We have many long-term satellite observatories and probes in outer space way above the Earth's magnetosphere, and some of them progressively cruising out of our Solar system. Off the top of my head, some of such satellites, probes and observatories are the Chandra X-ray Observatory, Hubble Space Telescope (HST), the Solar and Heliospheric Observatory (SOHO), the two Voyager probes, Cassini–Huygens of the Cassini Solstice Mission, e.t.c.

I guess it could be easily misconceived that these man-made objects are passing through the emptiness of space, devoid of any mass particles hitting their outer hull or other equipment, but that simply cannot be true. Depending on their position in our Solar system, they would be sailing through variously dense clouds of cosmic dust (granted, still at environmental pressure near zero), whichever their origins (remains of comets' tails and comas, remains of the circumstellar disk not cleared by larger mass bodies orbiting the Sun from the accretion period when the Solar system was forming, ejected materials from Mass Coronal Ejections and asteroid impacts on atmosphereless celestial bodies, even constant grinding of the colliding rocks in asteroid belts, and so on). So there would be some dust, and depending on its origins / formation, its electrostatic charge due to it being exposed to solar radiation (or other causes), and its relative velocity to our man-made objects cruising through these clouds possibly low enough in some circumstances to not simply bounce off, some of this cosmic dust could easily stick on their surface and gather in time, either on their outer hull, or even sensitive equipment (e.g. lenses) they carry aboard.

My question is, do we have any data on individual probes, satellites and space observatories on how much of this dust do they gather in long years of service, has it ever been a problem and caused equipment failure or degradation, and do any of our man-made objects in outer space employ dust mitigation techniques, perhaps in a similar fashion to professional grade photographic lenses using various dust reduction systems like piezo crystal ultrasonic vibration, coupled with electrostatic discharge systems and/or degaussing?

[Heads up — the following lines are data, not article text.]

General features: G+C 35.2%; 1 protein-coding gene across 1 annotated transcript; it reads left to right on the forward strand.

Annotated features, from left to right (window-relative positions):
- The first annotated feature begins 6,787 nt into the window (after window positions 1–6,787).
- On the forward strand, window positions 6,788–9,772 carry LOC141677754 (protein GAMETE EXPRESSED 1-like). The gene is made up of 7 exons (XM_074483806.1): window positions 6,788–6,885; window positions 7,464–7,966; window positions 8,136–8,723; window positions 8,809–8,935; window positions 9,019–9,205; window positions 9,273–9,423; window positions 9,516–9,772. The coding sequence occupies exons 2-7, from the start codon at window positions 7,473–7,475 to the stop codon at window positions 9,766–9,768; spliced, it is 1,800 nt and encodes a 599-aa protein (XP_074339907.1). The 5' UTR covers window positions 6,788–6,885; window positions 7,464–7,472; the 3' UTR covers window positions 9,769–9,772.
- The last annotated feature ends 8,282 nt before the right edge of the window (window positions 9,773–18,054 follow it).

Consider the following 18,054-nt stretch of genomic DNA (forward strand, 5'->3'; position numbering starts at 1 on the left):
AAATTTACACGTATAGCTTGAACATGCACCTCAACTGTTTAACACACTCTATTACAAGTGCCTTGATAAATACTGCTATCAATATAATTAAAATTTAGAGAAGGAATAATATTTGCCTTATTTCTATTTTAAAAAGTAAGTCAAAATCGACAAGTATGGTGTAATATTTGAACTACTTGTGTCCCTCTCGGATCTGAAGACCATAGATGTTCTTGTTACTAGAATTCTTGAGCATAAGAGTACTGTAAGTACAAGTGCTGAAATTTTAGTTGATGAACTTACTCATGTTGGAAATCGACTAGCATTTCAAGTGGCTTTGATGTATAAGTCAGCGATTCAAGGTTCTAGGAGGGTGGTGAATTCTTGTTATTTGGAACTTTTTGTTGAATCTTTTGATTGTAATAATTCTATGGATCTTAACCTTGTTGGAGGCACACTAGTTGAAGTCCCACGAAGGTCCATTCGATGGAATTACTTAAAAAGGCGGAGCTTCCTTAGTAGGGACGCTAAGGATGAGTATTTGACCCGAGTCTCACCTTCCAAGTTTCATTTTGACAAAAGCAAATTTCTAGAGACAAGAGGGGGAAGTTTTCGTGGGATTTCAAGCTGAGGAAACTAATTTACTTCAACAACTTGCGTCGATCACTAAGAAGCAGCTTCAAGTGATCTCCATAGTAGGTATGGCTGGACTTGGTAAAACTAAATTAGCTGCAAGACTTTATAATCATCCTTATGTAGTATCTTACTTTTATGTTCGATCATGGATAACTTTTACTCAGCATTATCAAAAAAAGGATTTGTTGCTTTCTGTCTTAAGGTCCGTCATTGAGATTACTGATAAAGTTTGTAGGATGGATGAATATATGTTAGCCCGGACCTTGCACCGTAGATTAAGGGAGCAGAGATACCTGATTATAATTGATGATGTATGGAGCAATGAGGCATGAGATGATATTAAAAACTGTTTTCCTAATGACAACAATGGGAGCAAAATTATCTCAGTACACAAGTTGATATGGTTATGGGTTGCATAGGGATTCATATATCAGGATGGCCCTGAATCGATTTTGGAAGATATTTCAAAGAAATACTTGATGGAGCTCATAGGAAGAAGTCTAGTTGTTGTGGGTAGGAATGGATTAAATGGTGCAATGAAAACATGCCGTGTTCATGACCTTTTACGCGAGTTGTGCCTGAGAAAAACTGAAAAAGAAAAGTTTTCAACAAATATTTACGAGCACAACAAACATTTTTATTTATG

Just to be clear, I'm not asking about implications of micrometeorites, but dust particles that individually don't pose a threat to our man-made objects in outer space, but could gather in longer periods of time and either degrade or cause a failure of onboard experiments and scientific equipment.


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Cosmic dust is a real threat to satellite that is operated over a long period of time.

Dust particles vary in size from few molecules to 0.1 micrometer, but sometimes they get ionized by the Sun's radiation or by cosmic rays.

According to this test report about space dust threat:

Since they travel at high velocity they get converted to ions (quasi neutral), commonly called plasma, which could interfere with the radio waves of the satellite or even have enough energy to create a radio wave so that it would shut down a satellite.

So DOES plasma emit a radio waves? If so, what frequency and with what power?

the researchers fired tiny dust particles at targets resembling satellites at a speed of 60 kilometre per second "we found that when these particles hit, they create a plasma or quasi-neutral gas of ions and electron and that plasma can then emit in the radio frequency range".

There are many satellites that failed electronically one of them is the European Space Agency's OLYMPUS communication satellite in 1993.

AND also it causes the deceleration of the satellites which lead to decrease in orbital velocity and their orbit radius decrease and then enter the Earth's atmosphere.

How does plasma interact with the electromagnetic waves?

Plasma is electrically conductive, so it strongly interacts with the EM rays.


a proposed process to use ionized gas (plasma) to reduce the radar cross-section (RCS) of an aircraft.

There are many ways to reduce the effect of plasma:

  • reduce the radar's cross section;

  • use of dielectric plasma shell;

  • have a conductive surface coat.

  • 2
    $\begingroup$ Isn't it "Does plasma emit radio waves..."? or "Do plasmas emit radio waves...?" $\endgroup$
    – bastik
    Sep 1, 2013 at 8:17

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